Jennie disobeys her father and attends with Brack. However, Bouché shows up and threatens Brack with a knife. They fight and Bouché dies on his own weapon. Unfortunately, it is not considered self-defense and Brack is sentenced to death for the killing. The night before his execution he escapes from jail to spend his last night with Jennie who he has not heard from in all this time in prison as her father forbade her from writing to him.
In his staging, Shneidman used no scenery except a bench, creating Brack’s prison cell through Seth Reiser’s lighting. Elizabeth Roxas-Dobrish’s choreography created patterns with the dance chorus. Kyle Oliver’s fine tenor graced the part of Brack Weaver but he seemed too boyish for the role. Cast the role as Black adds a racial level not present in the original libretto. Sarah Nelson Craft’s lyric soprano beautifully sang Jennie Parsons but sounded too operatic for the music and a good deal older than Brack. Singing a role written for a baritone, bass-baritone Terry Cook played both The Leader (i.e. the narrator) and the Preacher. As Thomas Bouché, hulking baritone Andrew Richardson made him extremely sinister. In non-singing roles, Ron Loyd played the overbearing Father and the conscientious Sheriff, as well as the Sheriff in Highway 1, U.S.A. The large ensemble of 15 including the leads excellently sang in both operas.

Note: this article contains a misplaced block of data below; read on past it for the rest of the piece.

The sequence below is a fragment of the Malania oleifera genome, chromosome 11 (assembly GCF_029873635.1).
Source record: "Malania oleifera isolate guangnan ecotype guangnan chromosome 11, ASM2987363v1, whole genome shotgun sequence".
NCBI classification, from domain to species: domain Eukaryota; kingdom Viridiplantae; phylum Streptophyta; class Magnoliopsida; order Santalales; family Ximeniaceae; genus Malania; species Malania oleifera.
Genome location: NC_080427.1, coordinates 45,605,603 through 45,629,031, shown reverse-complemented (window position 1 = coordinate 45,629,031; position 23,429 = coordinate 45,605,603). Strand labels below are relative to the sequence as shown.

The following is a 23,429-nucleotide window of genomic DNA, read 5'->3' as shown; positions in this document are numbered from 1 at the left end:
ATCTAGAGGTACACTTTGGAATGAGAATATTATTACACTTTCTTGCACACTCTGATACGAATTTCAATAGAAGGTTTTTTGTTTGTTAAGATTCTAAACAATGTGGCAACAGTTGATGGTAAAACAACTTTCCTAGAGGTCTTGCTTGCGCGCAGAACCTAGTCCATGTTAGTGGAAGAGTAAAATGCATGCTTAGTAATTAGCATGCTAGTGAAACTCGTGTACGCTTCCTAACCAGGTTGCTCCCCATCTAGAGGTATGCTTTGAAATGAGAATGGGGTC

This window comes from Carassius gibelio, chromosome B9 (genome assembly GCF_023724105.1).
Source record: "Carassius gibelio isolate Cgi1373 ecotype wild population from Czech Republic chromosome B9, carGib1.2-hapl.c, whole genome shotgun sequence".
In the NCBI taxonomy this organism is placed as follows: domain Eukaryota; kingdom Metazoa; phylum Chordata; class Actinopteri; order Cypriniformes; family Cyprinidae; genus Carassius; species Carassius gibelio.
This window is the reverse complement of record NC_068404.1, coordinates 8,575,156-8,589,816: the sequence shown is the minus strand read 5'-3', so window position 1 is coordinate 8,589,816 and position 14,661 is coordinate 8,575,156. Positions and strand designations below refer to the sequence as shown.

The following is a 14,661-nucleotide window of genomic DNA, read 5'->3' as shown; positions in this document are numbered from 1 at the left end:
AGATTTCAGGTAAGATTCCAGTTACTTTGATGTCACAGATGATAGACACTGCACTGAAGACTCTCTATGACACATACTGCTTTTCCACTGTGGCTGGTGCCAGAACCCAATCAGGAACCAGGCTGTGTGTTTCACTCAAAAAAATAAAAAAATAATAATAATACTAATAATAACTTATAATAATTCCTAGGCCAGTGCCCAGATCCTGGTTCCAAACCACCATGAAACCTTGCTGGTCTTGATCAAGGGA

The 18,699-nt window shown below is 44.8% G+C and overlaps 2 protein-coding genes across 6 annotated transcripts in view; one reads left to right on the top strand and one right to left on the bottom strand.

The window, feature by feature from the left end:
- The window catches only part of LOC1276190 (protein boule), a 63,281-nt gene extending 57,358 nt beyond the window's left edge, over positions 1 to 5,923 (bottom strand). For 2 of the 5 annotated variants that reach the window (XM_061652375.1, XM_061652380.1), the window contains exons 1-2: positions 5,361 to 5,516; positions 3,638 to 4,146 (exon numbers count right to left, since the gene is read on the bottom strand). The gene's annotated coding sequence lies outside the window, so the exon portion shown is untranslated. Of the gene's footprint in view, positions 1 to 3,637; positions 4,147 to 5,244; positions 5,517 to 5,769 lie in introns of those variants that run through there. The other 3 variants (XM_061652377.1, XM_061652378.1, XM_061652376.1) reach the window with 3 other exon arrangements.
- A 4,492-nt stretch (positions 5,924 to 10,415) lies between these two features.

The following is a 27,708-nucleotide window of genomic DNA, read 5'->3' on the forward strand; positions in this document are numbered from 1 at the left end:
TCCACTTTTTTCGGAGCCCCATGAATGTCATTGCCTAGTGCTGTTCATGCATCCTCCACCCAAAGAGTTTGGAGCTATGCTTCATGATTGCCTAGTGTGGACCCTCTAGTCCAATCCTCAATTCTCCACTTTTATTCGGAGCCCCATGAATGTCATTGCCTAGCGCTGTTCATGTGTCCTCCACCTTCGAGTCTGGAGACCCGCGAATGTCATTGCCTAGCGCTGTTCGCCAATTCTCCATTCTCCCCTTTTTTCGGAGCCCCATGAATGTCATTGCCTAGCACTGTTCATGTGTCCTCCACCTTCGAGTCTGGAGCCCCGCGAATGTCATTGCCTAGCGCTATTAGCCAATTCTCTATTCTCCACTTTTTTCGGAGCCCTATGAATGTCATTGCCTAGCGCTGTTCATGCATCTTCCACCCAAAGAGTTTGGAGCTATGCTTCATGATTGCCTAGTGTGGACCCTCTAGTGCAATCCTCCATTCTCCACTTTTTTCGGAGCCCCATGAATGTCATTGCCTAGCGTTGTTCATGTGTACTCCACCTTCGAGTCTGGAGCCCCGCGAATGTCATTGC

While American One Acts was much more successful in the music than the drama, it was a novelty in its rarity as neither of these operas are often heard. While there are several extant recordings of Down in the Valley, there have been few productions in recent years. The world premiere recording of Highway 1, U.S.A. is currently out of print. This production performed a service in letting us hear forgotten works of major American opera and theater composers that have unfairly fallen by the wayside.
American One Acts, a double bill (May 31 – June 4, 2023)
the little OPERA theatre of ny in association with Harlem Opera Theater and National Black Theatre
Baruch Performing Arts Center, 55 Lexington Avenue at 25th Street, in Manhattan
Running time: two hours including one intermission